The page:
Evolution of the Welcome Back Dance

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Evolution of the Welcome Back Dance

Alyssa Hui and Rucha Soman

O

n Aug. 25, MVHS held its annual Welcome Back Dance, celebrating the start of the school year after the first week of classes. From air hockey tables to cotton candy machines, the dance allowed students to come together, socialize and have fun. However, the dance wasn’t always this welcoming in past years.

Junior and leadership member Sonia Singh remembers her freshman year when she was initially intimidated by the dance. Because of the negative connotations of the previous term, “frape,” (a mix of the words “freshman” and “rape”) that students used to describe the dance, Singh was confused as to what to expect.

“Some people didn’t realize, like me, that it was just a joke and it was just the way that they referenced freshmen as kind of the culture,” Singh said. “Some people didn’t realize that and were legitimately afraid and that’s not okay, nobody should be afraid on their own school campus.”

Students play air hockey, one of the many activities offered at the Welcome Back Dance. Photo by Alyssa Hui.

However, these past few years, administration and leadership have been trying to get rid of the negative connotation that the dance used to have, by increasing the use of the term “Welcome Back Dance” and adding more activities for students to do, allowing students to feel safer at the dance.

“The leadership teachers have talked to us about what has happened in the past and how they are continuously trying to make it so that it’s a regular dance, so that there’s no sort of ‘frape’ connotation to it anymore,” Singh said.

Junior Giovanni Vurro acknowledges that their efforts have not gone unnoticed. Vurro was also nervous walking into the dance his freshman year because he heard the dance being referred to as “frape.”

“I remember freshman year a lot of people referred to it as ‘frape’ but I started hearing that term a lot less last year and almost never this year so it’s kind of good to see that comment has left the connotation,” Vurro said.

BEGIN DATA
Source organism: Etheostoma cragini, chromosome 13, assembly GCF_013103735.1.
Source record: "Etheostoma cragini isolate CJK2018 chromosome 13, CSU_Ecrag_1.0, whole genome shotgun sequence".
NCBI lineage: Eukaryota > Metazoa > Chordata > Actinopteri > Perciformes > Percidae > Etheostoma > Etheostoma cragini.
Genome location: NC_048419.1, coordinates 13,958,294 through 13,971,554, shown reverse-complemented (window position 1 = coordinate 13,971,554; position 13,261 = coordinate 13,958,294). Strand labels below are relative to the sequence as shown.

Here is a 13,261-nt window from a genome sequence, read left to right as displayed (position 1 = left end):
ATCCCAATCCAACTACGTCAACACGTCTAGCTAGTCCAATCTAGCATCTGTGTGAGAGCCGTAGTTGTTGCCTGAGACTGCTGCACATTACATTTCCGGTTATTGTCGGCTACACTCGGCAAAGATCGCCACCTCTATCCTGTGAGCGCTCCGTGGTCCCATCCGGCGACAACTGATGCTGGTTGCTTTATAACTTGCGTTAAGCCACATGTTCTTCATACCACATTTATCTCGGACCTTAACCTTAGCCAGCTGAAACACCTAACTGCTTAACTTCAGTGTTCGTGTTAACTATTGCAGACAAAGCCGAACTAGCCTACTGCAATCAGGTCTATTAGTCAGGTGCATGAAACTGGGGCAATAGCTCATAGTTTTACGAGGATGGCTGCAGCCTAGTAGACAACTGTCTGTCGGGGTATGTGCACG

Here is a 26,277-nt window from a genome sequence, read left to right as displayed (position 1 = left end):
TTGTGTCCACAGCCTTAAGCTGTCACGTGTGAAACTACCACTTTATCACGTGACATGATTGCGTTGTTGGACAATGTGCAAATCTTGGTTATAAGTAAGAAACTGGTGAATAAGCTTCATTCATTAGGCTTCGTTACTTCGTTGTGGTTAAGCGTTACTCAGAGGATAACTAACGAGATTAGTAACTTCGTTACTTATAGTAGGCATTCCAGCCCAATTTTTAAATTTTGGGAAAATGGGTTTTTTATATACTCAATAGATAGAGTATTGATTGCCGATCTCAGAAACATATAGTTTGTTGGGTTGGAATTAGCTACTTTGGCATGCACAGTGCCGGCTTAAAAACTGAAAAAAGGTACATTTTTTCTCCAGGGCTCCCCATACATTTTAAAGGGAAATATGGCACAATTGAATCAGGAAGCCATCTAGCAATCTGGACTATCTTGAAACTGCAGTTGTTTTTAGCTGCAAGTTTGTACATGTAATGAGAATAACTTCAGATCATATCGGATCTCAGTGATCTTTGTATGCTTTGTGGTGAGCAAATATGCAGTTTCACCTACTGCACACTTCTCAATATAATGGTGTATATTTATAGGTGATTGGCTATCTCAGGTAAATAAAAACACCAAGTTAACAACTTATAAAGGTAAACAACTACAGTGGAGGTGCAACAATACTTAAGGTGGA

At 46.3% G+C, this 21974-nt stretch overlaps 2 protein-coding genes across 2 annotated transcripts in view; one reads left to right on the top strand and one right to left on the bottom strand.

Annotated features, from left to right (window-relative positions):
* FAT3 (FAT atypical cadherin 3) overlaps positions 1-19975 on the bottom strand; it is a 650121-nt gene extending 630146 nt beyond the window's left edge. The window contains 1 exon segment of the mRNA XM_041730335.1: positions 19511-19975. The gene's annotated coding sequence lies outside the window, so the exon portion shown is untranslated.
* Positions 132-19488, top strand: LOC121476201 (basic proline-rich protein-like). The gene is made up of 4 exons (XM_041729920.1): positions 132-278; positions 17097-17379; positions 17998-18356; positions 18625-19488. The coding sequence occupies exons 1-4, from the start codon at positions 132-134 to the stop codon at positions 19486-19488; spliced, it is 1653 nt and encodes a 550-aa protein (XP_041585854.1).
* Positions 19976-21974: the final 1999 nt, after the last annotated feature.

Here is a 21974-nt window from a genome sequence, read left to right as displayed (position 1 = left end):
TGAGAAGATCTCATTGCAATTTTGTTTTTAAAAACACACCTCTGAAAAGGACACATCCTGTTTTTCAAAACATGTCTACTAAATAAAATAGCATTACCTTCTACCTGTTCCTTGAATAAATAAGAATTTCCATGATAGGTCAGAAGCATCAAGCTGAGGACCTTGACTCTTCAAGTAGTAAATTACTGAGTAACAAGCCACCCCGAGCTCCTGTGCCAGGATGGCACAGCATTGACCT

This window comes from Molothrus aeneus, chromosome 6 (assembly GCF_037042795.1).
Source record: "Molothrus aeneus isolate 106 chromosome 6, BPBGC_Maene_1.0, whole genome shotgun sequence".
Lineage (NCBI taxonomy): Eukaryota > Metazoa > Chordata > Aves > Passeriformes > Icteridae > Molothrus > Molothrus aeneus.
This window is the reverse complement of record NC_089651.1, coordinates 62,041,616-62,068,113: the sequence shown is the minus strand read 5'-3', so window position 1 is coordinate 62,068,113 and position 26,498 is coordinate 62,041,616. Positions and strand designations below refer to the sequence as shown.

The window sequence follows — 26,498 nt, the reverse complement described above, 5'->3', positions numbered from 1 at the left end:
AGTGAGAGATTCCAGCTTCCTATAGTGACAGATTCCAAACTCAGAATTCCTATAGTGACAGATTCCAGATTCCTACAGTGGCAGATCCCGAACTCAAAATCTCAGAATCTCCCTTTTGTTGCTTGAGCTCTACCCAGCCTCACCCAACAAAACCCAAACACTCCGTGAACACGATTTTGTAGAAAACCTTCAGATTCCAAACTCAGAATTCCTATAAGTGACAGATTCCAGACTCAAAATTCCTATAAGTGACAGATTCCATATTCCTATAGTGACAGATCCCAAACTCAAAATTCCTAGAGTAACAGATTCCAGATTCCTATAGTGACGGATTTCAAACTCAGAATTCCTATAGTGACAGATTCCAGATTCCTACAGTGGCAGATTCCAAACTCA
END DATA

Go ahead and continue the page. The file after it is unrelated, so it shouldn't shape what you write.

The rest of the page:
In addition to the increased use of the term “Welcome Back Dance,”administration has been working on trying to enforce rules at the dance. Senior Jessica Ji recalls the dance her sophomore year, when administration interrupted the to tell students to dance “face to face with a little bit of space.”

“After that dance, there [were] a lot of things we needed to work on like rules and how we presented them to the student body,” Ji said.

This year, Singh feels that administration was able to make their rules clear and understandable.

“[We made] sure that admin, who are there to keep things safe, are not pulling people or kicking people out of the dance—what they did [my] freshman year—but are respectfully telling people that you can’t do this and making sure the rules are clear,” Singh said. “I know my freshman year they were definitely unclear and a lot of people got into some trouble and they weren’t sure why.”

Students hang out with their friends while using special headphones to listen to music controlled by a silent DJ. Photo by Alyssa Hui.

There were also many additions made to the Welcome Back Dance in recent years, such as the silent DJ, where students can listen to different songs through headphones, and food, like cotton candy and pizza. Assistant principal and MVHS alumna Janice Chen never experienced these things when she was in high school. Chen explains that because there are so many options and activities to do now at school dances, more students are encouraged to attend.

“If you’re not a dancer, you can go play basketball or you could do the air hockey or [play] the Wii,” Chen said. “There definitely seemed to be a lot of other options for students who might not be just interested in dancing to take part in instead.”

Overall, Chen considers the dance a success in welcoming students back to school.

“I think it definitely [did] welcome students back to school,” Chen said. “I really liked the theme this year cause it kinda goes hand in hand, Aloha and welcoming people, making them feel included. [It] doesn’t matter what group you belong to or what you’re interested in, we have something for everyone. I think it set a nice tone for the start of the school year.”